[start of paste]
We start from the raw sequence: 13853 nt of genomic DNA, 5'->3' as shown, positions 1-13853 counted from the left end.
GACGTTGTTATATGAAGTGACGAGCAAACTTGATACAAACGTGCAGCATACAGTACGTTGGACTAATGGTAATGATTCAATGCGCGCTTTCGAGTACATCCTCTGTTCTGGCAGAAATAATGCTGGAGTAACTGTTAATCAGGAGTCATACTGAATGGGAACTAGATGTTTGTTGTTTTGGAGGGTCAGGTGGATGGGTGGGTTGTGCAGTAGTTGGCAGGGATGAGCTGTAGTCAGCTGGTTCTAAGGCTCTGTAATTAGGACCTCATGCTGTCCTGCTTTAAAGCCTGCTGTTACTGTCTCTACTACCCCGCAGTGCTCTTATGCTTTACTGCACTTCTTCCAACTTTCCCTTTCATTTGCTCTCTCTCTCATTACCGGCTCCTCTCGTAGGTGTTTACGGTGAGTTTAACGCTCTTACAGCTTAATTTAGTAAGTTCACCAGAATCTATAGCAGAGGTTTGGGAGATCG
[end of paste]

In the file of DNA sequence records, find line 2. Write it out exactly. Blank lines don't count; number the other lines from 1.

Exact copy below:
GACGTTGTTATATGAAGTGACGAGCAAACTTGATACAAACGTGCAGCATACAGTACGTTGGACTAATGGTAATGATTCAATGCGCGCTTTCGAGTACATCCTCTGTTCTGGCAGAAATAATGCTGGAGTAACTGTTAATCAGGAGTCATACTGAATGGGAACTAGATGTTTGTTGTTTTGGAGGGTCAGGTGGATGGGTGGGTTGTGCAGTAGTTGGCAGGGATGAGCTGTAGTCAGCTGGTTCTAAGGCTCTGTAATTAGGACCTCATGCTGTCCTGCTTTAAAGCCTGCTGTTACTGTCTCTACTACCCCGCAGTGCTCTTATGCTTTACTGCACTTCTTCCAACTTTCCCTTTCATTTGCTCTCTCTCTCATTACCGGCTCCTCTCGTAGGTGTTTACGGTGAGTTTAACGCTCTTACAGCTTAATTTAGTAAGTTCACCAGAATCTATAGCAGAGGTTTGGGAGATCG